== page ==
Media Cloud is an open source platform developed by the MIT Center for Civic Media and the Harvard Berkman Klein Center for Internet and Society. Media Cloud is designed to aggregate, analyze, deliver and visualize information while answering complex quantitative and qualitative questions about the content of online media.

Step 2. Make sure you read the Media Cloud guide.

Step 3. Choose a topic that you want to explore with Media Cloud.

Hint: To choose your topic, think of something that you are familiar with, and that you would be curious to analyze more in detail. When you have decided on your broad topic, think of possible key terms associated with it.

Step 4. Explore Media Cloud

Hint: Don’t be afraid of running multiple searches and changing your key terms as you keep exploring. Play around with the parameters of your search (synonyms, time periods, media sources) to see what comes up.

Hint: See an interesting word in your word cloud? Click on it! When you do, a new word cloud with that term will populate.

Hint: Save the searches that interest you the most into your NewsFrames project and download the .csv files.

Step 5. Observe the data.

Hint: Think of the general themes that you are seeing in the different searches you are doing. Is there something that is repeated across the searches? Is there a word that surprises you to see or not to see in the word clouds? What do you think this means? What questions do these observations bring to you?

Hint: Jot down your general ideas about those searches so that you don’t forget them.

Step 6: Share your ideas with a NewsFrames member.

2. Contact Participants

Step 1: Invite participants to analyze the searches.

Hint: Find people who you consider could have interesting insights on the word cloud; people who are represented by the media when it covers that topic.

Step 2: Contact them and invite them to participate.

Step 3: Explain what Media Cloud is, how you created the word clouds and why you chose that particular word/topic to analyze.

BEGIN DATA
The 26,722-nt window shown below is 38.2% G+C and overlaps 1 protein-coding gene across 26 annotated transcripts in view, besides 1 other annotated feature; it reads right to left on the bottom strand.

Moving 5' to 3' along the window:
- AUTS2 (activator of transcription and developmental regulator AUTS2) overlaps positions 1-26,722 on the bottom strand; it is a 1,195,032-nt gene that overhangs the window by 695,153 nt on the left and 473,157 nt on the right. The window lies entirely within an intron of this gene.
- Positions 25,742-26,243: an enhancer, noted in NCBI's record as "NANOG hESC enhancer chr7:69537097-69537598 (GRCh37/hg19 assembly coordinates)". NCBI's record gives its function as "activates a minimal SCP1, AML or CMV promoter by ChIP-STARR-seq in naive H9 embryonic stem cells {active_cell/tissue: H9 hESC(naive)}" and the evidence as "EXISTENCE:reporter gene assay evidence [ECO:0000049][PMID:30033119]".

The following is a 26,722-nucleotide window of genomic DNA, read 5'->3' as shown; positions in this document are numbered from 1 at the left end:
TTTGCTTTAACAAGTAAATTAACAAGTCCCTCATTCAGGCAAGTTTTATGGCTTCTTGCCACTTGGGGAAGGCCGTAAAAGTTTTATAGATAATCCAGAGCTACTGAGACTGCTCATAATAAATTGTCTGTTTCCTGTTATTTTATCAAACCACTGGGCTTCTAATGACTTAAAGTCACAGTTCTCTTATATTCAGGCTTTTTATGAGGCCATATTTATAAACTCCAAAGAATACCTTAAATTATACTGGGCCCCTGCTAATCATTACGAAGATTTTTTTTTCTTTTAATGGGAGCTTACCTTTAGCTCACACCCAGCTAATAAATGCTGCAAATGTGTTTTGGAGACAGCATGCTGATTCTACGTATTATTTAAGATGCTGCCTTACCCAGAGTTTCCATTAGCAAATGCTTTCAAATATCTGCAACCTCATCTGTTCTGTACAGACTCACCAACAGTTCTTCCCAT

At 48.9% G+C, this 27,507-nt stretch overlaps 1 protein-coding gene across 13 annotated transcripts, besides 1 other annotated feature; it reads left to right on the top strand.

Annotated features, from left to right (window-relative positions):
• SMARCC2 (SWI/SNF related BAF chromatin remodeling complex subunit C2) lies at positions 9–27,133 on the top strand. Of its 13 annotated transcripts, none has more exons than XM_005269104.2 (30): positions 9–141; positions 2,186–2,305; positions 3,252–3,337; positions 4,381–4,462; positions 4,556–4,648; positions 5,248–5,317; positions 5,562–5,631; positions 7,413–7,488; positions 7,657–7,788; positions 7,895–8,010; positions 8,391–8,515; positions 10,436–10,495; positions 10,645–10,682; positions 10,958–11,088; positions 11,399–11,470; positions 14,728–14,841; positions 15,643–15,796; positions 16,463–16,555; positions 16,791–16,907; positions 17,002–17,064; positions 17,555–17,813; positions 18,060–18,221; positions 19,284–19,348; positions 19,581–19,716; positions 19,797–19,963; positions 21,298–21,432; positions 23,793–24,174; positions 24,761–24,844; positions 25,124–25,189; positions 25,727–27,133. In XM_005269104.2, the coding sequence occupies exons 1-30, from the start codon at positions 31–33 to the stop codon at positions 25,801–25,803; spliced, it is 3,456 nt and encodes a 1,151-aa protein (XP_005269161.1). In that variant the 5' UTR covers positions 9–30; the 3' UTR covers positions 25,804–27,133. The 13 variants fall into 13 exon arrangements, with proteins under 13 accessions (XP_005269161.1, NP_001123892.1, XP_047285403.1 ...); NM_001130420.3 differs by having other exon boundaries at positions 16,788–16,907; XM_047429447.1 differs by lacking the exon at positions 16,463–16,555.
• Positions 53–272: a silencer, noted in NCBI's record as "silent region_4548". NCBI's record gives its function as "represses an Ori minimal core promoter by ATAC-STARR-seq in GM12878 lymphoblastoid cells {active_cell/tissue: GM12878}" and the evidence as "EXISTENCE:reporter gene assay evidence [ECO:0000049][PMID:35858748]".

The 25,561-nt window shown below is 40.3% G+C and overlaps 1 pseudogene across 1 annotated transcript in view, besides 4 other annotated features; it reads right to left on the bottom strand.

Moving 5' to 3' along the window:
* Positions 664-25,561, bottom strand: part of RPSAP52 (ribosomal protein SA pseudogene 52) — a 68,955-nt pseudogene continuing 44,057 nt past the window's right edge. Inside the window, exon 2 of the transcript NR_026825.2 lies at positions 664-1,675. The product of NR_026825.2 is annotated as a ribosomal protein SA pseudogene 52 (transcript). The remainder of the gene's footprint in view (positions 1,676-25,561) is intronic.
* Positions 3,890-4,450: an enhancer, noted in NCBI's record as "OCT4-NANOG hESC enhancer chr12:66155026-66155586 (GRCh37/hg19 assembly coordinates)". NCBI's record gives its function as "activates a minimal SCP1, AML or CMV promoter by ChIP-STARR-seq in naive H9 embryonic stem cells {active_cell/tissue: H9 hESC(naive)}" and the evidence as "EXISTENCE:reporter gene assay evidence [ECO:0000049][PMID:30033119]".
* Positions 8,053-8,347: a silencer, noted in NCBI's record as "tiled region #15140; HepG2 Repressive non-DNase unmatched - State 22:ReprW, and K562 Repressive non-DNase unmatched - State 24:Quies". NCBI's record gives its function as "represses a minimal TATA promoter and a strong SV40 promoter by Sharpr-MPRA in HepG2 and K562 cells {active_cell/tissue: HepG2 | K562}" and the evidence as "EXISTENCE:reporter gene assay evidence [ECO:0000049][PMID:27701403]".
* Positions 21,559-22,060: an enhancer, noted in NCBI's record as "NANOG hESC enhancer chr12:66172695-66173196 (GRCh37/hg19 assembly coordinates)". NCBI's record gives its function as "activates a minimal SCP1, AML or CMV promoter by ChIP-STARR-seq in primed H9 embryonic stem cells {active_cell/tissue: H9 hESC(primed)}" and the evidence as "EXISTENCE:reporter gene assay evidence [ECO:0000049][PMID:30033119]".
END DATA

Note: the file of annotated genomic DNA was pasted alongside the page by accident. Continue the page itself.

3. Introduce Media Cloud to Participants

Step 1: Explain how Media Cloud and word clouds work. Be sure they understand what Media Cloud can and cannot say in terms of data.

Hint: If you need help with this, check the Media Cloud guide or ask your friendly NewsFrames team member what this means.

4. Analyze Word Clouds

Word Clouds help us understand how the conversation around a topic may be shaped. They are made up of keywords that appear frequently alongside specific search terms. The larger the word in a word cloud, the more often it appears in the Media Cloud database sample of news reports, blogs, and other media.

Step 1: Record the conversation (with permission!). Explain that you will be the only person listening to that recording and that you will only use it to write the article and will not share it anywhere.

Step 2: Ask participants for their comments on the word clouds you have.

Hint: Remember that you don’t need to tell them about your own thoughts about the word clouds. Ask them for their own perspective of what they are seeing, starting with general observations.

  1. What do you think when looking at this image?
  2. What does this tell you about the way in which media is talking about you or the topics that affect you?
  3. Is something here that surprises you?
  4. Are there other words that you think would be worth exploring when analyzing the media coverage of this topic?

Step 3 (Optional, depending on the participants): If participants are interested in exploring other keywords, invite them to search for those keywords in the Media Cloud tool themselves, and guide them through the process.

Hint: Don’t forget to save your searches into NewsFrames and to ask them for their comments. Ask them which word cloud they would like to focus on to write the article.

5. Write the Article

Step 1: Transcribe the response that they chose and polish their answers so that they fit into approximately a 250-word limit.